Modern Greek Studies Association
Organization of American Historians
Society for Advancing the History of South Asia
Society for Austrian and Habsburg History
Society for Historians of the Gilded Age and Progressive Era
Society for the History of Children and Youth
Society for U.S. Intellectual History
Society of Civil War Historians
Urban History Association
Western History Association
World History Association
The History Department at the University of Maine offers both undergraduate and graduate programs leading to the degrees of Bachelor of Arts, Master of Arts, and Doctor of Philosophy.
We offer a wide variety of chronological, geographical, and thematic courses that enhance individuals’ understanding of themselves and the contemporary world by expanding their experiences to include the experiences of other peoples, both past and present. These courses range from ancient times to the present, cover most geographical regions of the world, and allow topical specialties ranging from women’s or environmental history to the history of technology or labor history. History graduates find employment in a wide range of occupations. Traditionally they have gone into teaching and education careers in primary and secondary schools and, with appropriate graduate-level training, colleges and universities. More recently, increasing numbers of history graduates are finding their way into private and public non-profit organizations and agencies, such as museums, archives and libraries, research and service institutions, legislative bodies, and planning agencies. Others find career opportunities in the private sector, including publishing, journalism and broadcasting, and law firms; in fact, history is an ideal pre-law major.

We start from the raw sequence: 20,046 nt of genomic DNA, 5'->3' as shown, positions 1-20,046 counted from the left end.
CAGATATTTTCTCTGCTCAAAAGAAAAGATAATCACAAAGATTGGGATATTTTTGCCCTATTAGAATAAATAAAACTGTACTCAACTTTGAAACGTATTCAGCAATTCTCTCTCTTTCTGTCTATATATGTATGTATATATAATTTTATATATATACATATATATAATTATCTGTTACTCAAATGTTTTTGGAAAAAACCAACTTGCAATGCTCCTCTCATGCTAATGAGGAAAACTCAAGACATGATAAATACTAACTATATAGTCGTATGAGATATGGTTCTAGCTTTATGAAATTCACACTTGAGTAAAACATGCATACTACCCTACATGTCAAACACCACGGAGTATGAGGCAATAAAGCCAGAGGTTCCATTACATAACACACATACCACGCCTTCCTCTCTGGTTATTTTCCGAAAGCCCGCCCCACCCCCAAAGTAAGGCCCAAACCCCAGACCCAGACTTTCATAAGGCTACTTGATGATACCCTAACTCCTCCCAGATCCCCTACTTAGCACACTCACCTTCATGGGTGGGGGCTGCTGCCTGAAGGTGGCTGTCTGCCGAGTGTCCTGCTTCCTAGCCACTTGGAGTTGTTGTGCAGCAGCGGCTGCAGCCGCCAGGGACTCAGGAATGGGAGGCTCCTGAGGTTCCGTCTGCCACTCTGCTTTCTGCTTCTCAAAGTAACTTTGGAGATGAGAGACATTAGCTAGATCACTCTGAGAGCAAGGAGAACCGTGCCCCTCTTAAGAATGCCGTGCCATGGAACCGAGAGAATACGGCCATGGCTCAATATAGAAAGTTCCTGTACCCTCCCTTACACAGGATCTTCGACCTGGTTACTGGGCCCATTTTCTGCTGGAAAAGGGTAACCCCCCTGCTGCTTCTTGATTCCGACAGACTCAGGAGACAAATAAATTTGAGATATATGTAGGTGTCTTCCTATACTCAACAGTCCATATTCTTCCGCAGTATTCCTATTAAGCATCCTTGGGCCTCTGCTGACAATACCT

The History Department is very sad to announce the passing of our longtime friend and colleague, Professor Howard P. Segal. Howard joined us in 1986 and became one of the nation’s leading historians of technology. He was author of several books including Technological Utopianism in American Culture (1985), Technology in America: A Brief History (with Alan Marcus) (1989), Future Imperfect: The Mixed Blessings of Technology in America (1994), and, Recasting the Machine Age: Henry Ford’s Village Industries (2001). Howard leaves behind his wife, Deb Rogers, and his two children, Rick and Raechel. All of us in Stevens Hall will miss Howard very much.
Please click below to see what our faculty and students are doing.
History is Not a Useless Major by Paul B. Sturtevant
- An outline for the recordings can be found here.
A lecture on the diversity and significance of Maine’s heritage, by Professor of History, Dr. Liam Riordan, and publicized by the UMaine Alumni Association: https://vimeo.com/470606098
Congratulations to the 2020 Phi Alpha Theta Inductees!
Brianna Ballard, Kari Beaty, Elizabeth Anastasia Dalton, Patrick Groening, Jennifer Kiernan, Morton T. Larmore Jr., Cheyenne D. Laszlo, Madison Sierra Riley, Johannes Takaoka, Owen Vadala, Evangelos Zarkadas
Maggie Kontra Emmens, Darcy Stevens